3. Using traditional protective measures
Barriers, cones, barrels and channelizers are important, and so is high-visibility clothing for all workers. Lighting should be installed for night work, but, Troxell said, crews must be careful not to blind drivers in the process.
4. Regulating the use of cell phones
Some of Graham’s clients, Troxell said, ban the use of personal mobile devices on their highway construction sites with the exception of designated safe areas. “They want their employees to be fully engaged,” he said, “and to be able to hear what is going on around them.”
5. Separating material storage and parking areas from the worksite
The fewer vehicles moving through the work site, the better, Troxell said. Stacks or piles of materials are a hazard as well because they can potentially block a truck or equipment driver’s view of workers or other construction activity.
When Balfour Beatty was looking for a way to move material from borrow pits near two highway projects in North Carolina, it also discovered a way to keep workers on both projects safer. The company designed conveyor belts to move the material, which limited the number of dump trucks needed for the project. The conveyors take material across two major highways, which translates to a significant reduction in trucks on the road. “By using conveyors,” said Mark Johnnie, vice president and southeast region manager at Balfour Beatty, “we are taking literally thousands of truckloads off of the public highways. There’s also not interface between the public and our earth-moving operations, and that’s huge.”
And, he said, because using conveyors is cutting the number of truckloads in half, that means fewer vehicles on site. “That has distinct safety implications for our employees,” Johnnie said.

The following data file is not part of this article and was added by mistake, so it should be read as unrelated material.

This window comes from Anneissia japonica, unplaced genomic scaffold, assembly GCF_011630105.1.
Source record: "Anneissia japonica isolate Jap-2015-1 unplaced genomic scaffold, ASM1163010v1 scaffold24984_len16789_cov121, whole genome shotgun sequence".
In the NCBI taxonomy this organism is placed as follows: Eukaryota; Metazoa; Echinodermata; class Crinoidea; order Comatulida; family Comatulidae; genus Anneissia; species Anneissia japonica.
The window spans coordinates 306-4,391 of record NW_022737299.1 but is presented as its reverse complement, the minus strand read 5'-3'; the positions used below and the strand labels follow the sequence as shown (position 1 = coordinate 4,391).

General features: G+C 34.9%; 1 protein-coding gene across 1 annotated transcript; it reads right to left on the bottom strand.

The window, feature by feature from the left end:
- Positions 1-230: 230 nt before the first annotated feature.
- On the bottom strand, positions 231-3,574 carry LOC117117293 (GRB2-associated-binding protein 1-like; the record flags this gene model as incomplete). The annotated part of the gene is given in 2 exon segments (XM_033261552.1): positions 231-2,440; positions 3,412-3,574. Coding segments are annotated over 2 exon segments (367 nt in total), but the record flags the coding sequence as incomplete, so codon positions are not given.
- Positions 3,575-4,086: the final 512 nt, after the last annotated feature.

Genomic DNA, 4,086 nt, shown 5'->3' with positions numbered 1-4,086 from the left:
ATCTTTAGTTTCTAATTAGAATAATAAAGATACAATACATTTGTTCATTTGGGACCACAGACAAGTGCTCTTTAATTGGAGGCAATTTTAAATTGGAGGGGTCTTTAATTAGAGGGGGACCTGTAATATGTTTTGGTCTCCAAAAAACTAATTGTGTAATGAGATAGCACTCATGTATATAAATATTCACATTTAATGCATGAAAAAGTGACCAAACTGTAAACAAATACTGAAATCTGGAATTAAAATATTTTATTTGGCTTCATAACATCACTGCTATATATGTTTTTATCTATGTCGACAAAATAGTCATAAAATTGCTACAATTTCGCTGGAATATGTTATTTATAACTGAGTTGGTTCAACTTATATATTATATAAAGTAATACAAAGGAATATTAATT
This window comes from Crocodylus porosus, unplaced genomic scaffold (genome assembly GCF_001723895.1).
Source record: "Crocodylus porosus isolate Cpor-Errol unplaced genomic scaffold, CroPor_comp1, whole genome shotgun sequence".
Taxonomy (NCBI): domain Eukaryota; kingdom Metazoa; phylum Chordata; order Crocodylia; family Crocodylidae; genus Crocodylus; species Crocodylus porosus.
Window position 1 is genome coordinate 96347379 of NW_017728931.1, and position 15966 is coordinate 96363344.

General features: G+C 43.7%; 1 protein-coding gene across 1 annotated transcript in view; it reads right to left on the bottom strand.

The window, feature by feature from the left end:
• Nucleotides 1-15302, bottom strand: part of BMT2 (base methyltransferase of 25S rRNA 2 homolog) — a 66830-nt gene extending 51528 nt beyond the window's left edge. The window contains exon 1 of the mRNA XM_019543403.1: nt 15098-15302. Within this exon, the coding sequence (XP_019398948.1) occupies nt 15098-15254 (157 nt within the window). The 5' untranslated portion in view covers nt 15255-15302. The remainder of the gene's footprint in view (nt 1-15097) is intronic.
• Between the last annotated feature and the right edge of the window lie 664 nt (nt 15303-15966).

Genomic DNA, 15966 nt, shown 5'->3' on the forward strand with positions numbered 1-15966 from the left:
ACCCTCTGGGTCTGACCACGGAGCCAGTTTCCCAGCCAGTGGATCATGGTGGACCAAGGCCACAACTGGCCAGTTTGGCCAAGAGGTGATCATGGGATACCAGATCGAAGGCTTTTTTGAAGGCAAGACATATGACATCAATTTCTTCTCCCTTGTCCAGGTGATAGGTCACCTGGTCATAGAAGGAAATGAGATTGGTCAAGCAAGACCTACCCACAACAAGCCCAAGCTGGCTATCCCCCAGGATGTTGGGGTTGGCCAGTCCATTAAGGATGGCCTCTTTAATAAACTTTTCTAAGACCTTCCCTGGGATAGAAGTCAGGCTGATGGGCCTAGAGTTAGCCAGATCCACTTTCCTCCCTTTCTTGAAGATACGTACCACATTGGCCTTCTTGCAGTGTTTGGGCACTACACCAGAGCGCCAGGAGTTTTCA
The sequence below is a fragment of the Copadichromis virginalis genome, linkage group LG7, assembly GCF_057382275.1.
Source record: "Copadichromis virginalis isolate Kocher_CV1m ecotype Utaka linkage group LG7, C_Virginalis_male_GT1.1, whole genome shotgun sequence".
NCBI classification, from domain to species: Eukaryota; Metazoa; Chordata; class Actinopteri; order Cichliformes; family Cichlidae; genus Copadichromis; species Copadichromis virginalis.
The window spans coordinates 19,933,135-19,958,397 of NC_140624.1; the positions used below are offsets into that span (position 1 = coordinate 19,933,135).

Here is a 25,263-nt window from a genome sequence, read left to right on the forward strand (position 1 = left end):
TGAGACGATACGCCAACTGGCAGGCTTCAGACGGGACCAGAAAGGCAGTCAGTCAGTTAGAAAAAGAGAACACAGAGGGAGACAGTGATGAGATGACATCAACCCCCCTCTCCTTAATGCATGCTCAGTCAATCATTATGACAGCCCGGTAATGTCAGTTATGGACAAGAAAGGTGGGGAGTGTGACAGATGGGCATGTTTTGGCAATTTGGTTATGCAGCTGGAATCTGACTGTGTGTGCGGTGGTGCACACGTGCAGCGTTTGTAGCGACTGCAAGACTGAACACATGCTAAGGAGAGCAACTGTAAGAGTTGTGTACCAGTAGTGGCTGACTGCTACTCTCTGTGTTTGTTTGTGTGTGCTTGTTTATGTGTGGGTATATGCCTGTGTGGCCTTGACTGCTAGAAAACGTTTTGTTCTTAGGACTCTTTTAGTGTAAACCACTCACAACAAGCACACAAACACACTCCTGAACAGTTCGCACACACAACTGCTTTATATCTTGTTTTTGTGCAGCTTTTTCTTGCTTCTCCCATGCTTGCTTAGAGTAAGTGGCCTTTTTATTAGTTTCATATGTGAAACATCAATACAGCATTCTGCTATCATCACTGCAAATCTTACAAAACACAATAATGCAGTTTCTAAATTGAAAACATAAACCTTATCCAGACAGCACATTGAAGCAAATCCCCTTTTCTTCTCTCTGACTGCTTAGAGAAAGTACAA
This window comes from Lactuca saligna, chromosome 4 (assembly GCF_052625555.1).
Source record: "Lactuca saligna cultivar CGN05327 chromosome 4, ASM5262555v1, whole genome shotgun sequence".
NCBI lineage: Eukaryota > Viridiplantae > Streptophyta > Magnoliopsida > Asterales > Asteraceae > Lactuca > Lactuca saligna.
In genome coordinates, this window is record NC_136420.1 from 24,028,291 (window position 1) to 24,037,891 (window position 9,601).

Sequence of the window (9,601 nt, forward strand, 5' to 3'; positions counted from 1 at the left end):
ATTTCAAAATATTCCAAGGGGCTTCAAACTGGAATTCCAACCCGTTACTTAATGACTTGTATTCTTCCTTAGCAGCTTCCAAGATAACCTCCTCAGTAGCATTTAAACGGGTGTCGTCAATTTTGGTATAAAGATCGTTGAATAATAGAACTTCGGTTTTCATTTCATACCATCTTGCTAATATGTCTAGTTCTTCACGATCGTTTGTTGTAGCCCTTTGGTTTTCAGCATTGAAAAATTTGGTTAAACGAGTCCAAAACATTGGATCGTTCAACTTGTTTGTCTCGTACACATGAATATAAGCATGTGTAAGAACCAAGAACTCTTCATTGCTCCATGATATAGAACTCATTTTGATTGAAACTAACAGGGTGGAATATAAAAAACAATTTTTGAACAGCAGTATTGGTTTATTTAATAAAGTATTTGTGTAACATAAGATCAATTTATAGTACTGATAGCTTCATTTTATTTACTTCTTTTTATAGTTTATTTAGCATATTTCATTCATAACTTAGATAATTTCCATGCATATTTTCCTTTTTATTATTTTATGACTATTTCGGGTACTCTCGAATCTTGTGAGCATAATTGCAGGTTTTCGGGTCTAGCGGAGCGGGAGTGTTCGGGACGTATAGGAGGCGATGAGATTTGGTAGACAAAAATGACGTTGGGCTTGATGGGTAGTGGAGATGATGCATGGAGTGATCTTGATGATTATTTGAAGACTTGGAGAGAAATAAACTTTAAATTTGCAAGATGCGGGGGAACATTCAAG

Considering headlines as recent as yesterday such as Man struck, killed by dump truck in Hermosa, that’s as vital as ever.
6. Training crews on navigating safely in the same space as heavy equipment
Workers, Troxell said, need to be trained on how to safely approach running pieces of equipment and vehicles, listen for the warning sounds they make when they’re backing up and just generally take care to stay out of the path of anything that can injure them. Operators and drivers, on the other hand, must learn to use their mirrors and onboard cameras, not exceed jobsite speed limits and constantly be on the lookout for workers on foot.
This is where technology in the form of telematics can help, said Michael Bloom, director of product management, construction and analytics at Teletrac Navman.
Telematics is the term to describe the systems used to monitor vehicles, and, for heavy equipment on construction sites, Bloom said, it provides insight into operator behavior. GPS tracking can be set up to notify managers — in real time — if a driver is speeding, brakes suddenly or exhibits other dangerous driving patterns, giving supervisors a chance to stop the behavior and take advantage of a teachable moment.
This sort of fleet tracking and management can also include geofencing, which draws a digital boundary around a specific area using signals from devices, Bloom said. “It’s essentially setting invisible boundaries to keep construction equipment or vehicles in or out of a defined area,” he said. “In highway zones, with fast-moving traffic and limited work areas, it’s even more important to monitor the location and speed of heavy equipment or vehicles.” Again, the system can be set up so that managers are notified if there is a breach of a speed threshold or another restriction.
7. Avoiding complacency
Individuals who have been working in highway construction for long periods of time can become immune to the dangers, Troxell said, and a bit too comfortable with all the sights and sounds. “To me,” he said, “complacency is one of the [top] killers in construction.”
Daily meetings, huddles or toolbox talks at the beginning of each day and any time there is a task change on the job can help increase awareness, he said, and help create a culture that makes safety everyone’s responsibility.
“The key is that safety just isn’t a foremen or superintendent’s job,” Troxell said. “It’s everybody’s job.”